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Precision particle delivery via laser for 3D printing

  1. Jul 12, 2013 #1


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    Greetings PFers,

    I was thinking about methods of delivering mediums used in 3D printing process, specifically 'selective laser sintering'. Currently SLS uses layers of fine metal powder which are fused together, layer by layer. A new coating of powder is applied every layer. Afterwards, the un-fused powder is then blown off.

    I began to think about Bernoulli's principle and how it might be utilized. Similar to how a ping-pong ball floats in a stream of air (http://www.californiasciencecenter.org/FunLab/DoItYourself/FloatingInAir/FloatingInAir.php [Broken])
    What if two lasers of different intensity are used instead? In this situation, there would be a low intensity laser with a larger diameter, and a small diameter and high intensity laser coaxial with the first laser. There would be a difference in air temperature and pressure caused by the photon's interaction with air particles. Therefore, the higher intensity outer beam would be a lower pressure & temperature than the inner beam, mimicking Bernoulli principle.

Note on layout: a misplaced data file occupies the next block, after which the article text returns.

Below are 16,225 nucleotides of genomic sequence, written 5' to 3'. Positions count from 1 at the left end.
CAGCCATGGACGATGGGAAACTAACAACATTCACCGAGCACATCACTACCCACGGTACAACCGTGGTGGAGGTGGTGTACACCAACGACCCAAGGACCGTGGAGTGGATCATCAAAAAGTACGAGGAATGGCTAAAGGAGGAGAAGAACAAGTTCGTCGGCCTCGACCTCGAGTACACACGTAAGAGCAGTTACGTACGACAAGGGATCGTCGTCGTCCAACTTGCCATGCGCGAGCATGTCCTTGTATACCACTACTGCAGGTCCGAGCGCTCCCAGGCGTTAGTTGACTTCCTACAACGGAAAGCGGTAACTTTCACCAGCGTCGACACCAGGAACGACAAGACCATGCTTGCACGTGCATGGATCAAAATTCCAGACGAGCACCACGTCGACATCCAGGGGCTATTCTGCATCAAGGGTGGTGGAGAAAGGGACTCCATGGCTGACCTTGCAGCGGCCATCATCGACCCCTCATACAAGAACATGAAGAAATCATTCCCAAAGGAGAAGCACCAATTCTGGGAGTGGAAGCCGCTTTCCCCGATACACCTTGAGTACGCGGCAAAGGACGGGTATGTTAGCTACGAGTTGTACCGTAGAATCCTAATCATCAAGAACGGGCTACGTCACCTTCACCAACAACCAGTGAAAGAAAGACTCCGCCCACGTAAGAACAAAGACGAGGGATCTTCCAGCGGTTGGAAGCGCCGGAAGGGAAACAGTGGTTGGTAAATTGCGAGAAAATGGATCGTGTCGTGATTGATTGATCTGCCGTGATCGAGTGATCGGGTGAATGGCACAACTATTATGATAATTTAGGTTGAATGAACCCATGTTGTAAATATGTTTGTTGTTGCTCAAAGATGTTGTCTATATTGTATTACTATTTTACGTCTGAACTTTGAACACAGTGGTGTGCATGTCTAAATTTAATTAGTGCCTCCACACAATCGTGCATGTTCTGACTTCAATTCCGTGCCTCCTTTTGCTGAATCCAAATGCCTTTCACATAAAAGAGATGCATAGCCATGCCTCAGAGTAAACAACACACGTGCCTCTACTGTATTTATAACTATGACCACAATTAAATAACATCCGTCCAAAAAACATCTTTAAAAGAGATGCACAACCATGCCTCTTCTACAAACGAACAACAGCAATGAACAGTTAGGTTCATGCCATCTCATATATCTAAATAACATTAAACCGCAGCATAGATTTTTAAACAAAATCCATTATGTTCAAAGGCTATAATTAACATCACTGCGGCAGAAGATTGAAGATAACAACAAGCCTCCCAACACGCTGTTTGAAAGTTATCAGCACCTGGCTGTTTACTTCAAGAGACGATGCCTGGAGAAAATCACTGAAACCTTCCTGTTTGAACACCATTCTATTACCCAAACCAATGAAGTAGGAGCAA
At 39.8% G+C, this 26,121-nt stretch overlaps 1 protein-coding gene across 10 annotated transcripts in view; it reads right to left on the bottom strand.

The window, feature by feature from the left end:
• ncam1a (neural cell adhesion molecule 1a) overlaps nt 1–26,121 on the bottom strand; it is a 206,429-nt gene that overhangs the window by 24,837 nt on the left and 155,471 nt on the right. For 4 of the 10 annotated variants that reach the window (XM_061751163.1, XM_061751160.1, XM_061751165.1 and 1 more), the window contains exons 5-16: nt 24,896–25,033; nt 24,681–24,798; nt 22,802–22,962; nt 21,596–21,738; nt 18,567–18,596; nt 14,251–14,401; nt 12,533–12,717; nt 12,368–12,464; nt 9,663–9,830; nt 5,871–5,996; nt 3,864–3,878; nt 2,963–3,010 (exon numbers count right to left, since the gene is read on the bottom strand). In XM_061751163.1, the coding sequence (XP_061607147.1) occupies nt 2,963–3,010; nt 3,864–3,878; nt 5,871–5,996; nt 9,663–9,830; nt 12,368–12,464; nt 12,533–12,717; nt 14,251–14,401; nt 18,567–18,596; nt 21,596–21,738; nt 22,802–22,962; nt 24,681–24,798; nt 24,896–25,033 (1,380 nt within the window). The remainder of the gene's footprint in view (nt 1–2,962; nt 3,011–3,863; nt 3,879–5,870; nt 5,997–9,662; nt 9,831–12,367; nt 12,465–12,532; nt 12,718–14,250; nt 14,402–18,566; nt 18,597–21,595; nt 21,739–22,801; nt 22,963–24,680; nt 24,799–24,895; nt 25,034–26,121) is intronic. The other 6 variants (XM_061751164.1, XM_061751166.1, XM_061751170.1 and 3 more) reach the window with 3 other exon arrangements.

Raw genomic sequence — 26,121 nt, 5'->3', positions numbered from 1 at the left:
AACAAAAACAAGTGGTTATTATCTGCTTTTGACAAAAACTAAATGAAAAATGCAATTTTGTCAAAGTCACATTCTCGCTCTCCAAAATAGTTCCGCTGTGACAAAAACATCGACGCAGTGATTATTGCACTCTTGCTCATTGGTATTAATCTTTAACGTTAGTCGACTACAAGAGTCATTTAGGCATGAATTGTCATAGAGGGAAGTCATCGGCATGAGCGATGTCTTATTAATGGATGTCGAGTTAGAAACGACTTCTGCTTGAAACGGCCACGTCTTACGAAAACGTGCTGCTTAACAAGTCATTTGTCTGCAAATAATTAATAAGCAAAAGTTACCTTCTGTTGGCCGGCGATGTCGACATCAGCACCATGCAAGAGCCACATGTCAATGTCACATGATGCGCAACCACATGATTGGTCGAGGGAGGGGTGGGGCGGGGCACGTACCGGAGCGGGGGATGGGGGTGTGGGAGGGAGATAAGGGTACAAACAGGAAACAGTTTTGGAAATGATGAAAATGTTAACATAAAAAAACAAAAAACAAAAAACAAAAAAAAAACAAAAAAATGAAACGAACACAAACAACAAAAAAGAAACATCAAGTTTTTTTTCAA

Once the beam has been activated, by one means or another, a stream of powder would be injected into the smaller beam, which would be simultaneously propelled by the laser and confined to the laser's path. Once the particles traverse the beam, they fuse onto the part being printed. This would result in a very low mess and conserve material. There would be very little post-processing.

    Despite the engineering challenges, is the concept physically sound or utterly impractical?
    If it is sound, wouldn't it work without the outer laser since the ambient temperature should be a higher pressure and lower temperature than the air exposed to the laser?

    Last edited by a moderator: May 6, 2017
  2. jcsd
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